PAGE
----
A statue of the Greek writer, Herodotus.
Known as “the Father of History.” Fifth century BC.
Herodotus (ca. 484 B.C.-ca. 425 B.C.) was the first Greek writer who succeeded in writing a large-scale historical narrative that has survived the passage of time.
In the lifetime of Herodotus the writing of history, and indeed of prose of any sort, was still something of a novelty. The earliest writings in prose had been the work of a group of Greek intellectuals from the Ionian cities of Asia Minor who, from about 550 B.C. onward, wrote works on science and philosophy or on historical subjects. However, at this early date there were as yet few clear-cut distinctions between the various disciplines, and historical writing included much that today would be regarded rather as the concern of the geographer, the anthropologist, or the economist. Herodotus was heir to this tradition, and he was greatly influenced by his few predecessors, and especially by the ablest of them, Hecataeus of Miletus.
Little is known of Herodotus's life beyond what can be deduced from his writings. He was born in 484 B.C., or perhaps a few years earlier, in Halicarnassus, a small Greek city on the coast of Asia Minor. His family was wealthy and perhaps aristocratic, but while he was still quite young they were driven from the city by a tyrant named Lygdamis. Herodotus lived for several years on the island of Samos and at a later date, is said to have returned to Halicarnassus to take part in the overthrow of the tyrant, but he did not remain there.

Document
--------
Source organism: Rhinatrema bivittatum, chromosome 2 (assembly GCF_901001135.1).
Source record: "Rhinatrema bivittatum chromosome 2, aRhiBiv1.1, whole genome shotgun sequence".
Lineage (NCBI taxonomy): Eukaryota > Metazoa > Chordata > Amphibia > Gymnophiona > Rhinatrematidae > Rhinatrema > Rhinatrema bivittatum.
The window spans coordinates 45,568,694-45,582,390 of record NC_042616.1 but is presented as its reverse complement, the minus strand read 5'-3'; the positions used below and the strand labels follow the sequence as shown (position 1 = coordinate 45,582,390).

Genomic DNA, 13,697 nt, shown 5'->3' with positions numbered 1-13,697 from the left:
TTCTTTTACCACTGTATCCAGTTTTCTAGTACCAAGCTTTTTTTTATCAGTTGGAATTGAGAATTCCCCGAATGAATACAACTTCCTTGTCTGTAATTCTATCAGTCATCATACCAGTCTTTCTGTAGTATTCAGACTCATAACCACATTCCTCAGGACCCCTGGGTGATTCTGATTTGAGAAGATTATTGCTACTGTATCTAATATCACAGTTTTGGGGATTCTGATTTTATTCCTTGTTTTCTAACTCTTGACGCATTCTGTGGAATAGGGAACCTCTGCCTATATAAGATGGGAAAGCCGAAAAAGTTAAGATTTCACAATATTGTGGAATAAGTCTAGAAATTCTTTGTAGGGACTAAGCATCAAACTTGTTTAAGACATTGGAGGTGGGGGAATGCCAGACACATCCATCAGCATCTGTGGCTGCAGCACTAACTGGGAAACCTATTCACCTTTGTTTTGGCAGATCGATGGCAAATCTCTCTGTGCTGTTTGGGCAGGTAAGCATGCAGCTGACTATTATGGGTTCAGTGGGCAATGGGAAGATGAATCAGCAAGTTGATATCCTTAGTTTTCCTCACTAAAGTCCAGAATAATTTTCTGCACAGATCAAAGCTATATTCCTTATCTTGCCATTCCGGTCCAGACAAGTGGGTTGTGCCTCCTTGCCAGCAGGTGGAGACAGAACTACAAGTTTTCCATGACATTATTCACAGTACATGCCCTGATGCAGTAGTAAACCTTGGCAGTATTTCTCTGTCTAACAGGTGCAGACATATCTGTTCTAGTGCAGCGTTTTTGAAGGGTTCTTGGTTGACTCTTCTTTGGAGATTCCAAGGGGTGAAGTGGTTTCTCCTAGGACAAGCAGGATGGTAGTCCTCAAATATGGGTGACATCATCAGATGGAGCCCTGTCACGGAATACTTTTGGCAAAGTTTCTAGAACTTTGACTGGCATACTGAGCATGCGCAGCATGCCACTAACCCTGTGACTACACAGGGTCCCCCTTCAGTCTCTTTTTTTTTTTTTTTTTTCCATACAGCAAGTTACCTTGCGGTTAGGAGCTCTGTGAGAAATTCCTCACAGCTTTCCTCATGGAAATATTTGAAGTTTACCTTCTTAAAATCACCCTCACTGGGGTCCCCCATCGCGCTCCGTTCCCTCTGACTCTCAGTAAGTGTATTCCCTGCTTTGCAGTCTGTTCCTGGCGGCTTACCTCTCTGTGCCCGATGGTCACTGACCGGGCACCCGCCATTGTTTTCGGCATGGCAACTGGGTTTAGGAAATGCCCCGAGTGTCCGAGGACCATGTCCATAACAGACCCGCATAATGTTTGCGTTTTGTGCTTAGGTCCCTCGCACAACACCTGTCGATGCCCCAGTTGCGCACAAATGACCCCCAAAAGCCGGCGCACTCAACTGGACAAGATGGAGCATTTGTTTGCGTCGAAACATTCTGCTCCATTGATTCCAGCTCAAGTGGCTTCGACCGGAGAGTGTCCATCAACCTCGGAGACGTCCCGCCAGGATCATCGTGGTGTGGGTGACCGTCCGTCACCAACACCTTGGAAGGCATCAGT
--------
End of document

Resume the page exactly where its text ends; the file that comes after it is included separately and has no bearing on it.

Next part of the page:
Herodotus spent several years of his early manhood in unusually extensive traveling. One early trip was to the Black Sea, where he appears to have sailed along both the south and west coasts. Later he went by sea to the coast of Syria, then overland to the ancient city of Babylon, and on his way back he may have traveled through Palestine to Egypt. He certainly visited Egypt at least once, probably after 455 B.C. It is possible that he went on his travels primarily as a trader, for in his writings he shows great interest in the products and methods of transport of the countries he describes, and few Greeks of his generation could have afforded to make such lengthy journeys purely for pleasure. He made excellent use of his opportunities, inquiring everywhere about the customs and traditions of the lands through which he passed and amassing a great store of information of all kinds.